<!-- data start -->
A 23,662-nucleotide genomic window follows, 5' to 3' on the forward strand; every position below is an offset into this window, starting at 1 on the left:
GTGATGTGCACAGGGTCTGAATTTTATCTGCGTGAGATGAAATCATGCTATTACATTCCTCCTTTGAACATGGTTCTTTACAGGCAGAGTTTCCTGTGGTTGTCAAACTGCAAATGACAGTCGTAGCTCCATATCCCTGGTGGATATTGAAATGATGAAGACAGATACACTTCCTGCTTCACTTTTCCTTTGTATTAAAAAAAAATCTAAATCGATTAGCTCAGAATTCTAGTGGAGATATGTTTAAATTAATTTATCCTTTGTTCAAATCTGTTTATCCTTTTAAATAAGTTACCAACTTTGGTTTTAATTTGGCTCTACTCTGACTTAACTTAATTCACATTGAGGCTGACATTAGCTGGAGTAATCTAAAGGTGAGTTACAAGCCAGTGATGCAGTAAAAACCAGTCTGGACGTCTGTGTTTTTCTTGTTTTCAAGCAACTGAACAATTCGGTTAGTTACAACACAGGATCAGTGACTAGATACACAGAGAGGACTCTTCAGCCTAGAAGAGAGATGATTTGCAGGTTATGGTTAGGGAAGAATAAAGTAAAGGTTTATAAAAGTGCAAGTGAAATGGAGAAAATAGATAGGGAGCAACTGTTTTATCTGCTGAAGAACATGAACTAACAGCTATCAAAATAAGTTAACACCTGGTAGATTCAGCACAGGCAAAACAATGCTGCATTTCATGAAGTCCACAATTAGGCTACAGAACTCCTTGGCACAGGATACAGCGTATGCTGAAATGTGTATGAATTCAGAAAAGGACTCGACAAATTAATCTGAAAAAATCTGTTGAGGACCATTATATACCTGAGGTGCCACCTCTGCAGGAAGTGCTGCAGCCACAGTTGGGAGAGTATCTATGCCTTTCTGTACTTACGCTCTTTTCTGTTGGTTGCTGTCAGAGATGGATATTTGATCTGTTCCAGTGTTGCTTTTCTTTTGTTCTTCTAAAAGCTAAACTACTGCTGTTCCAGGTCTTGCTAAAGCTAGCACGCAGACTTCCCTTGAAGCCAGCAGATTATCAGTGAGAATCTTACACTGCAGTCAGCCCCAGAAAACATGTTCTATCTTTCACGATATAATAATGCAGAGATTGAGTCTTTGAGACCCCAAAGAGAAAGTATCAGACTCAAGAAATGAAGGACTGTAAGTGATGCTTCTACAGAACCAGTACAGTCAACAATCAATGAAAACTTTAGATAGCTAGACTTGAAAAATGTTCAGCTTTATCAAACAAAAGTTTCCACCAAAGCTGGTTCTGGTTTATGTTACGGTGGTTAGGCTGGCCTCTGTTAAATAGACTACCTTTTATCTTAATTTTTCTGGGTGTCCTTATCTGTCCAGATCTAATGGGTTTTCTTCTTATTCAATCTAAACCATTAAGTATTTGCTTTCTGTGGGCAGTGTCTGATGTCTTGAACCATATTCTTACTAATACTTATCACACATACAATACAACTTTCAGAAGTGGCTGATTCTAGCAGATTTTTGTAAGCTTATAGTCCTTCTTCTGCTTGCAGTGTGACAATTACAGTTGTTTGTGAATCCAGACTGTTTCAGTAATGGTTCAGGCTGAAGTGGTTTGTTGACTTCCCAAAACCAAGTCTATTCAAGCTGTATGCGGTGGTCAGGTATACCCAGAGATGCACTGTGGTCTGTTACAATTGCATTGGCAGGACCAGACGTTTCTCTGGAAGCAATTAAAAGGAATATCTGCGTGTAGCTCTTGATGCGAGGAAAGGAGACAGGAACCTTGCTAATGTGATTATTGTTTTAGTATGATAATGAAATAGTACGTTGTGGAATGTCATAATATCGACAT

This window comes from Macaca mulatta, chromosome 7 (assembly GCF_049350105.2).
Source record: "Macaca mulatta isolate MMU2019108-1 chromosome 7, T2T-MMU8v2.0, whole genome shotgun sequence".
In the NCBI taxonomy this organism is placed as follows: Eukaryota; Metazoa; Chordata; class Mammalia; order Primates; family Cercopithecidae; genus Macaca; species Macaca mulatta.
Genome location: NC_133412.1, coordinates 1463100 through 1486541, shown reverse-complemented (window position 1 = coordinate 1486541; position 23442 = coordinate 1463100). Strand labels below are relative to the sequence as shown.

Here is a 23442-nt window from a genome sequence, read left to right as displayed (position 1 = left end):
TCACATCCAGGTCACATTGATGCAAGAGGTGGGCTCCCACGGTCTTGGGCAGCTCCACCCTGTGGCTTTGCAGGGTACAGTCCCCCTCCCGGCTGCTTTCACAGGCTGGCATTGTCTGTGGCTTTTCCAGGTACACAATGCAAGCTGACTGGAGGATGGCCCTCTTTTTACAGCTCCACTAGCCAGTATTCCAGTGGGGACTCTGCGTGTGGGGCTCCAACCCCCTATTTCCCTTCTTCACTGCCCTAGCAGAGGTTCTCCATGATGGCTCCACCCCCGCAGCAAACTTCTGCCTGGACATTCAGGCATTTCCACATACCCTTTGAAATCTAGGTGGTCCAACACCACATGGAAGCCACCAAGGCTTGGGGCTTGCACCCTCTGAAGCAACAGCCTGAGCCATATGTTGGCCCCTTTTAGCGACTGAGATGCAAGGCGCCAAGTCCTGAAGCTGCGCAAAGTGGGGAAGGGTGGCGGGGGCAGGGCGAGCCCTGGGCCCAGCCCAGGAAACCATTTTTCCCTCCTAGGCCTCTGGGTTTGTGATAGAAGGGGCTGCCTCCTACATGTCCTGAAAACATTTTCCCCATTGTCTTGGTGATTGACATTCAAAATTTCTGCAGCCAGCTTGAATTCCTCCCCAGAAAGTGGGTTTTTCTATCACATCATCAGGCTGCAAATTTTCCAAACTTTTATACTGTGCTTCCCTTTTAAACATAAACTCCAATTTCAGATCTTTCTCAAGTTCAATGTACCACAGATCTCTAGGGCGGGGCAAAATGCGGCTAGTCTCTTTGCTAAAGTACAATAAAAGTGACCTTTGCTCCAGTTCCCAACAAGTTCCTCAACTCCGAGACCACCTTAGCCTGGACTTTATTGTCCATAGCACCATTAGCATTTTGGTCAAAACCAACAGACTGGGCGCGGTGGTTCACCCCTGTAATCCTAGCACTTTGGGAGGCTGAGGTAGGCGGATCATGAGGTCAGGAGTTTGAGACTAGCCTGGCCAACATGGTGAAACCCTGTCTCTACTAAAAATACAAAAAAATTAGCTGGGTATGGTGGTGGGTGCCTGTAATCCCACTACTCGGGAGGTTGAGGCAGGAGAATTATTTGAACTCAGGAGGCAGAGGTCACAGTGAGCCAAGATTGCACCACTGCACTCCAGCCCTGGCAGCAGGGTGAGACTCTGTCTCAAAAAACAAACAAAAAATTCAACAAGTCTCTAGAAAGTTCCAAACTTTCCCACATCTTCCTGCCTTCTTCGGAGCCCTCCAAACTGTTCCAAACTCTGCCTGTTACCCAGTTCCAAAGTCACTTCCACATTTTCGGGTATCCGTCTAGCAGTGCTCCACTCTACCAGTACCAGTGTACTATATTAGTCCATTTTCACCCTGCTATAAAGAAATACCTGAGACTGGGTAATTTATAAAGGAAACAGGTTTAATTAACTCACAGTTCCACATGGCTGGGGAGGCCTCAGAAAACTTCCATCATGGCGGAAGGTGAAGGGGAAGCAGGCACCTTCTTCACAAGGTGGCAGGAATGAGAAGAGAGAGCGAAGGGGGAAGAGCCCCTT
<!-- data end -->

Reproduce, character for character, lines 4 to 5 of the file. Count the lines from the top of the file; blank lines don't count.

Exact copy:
Source record: "Macaca mulatta isolate MMU2019108-1 chromosome 7, T2T-MMU8v2.0, whole genome shotgun sequence".
In the NCBI taxonomy this organism is placed as follows: Eukaryota; Metazoa; Chordata; class Mammalia; order Primates; family Cercopithecidae; genus Macaca; species Macaca mulatta.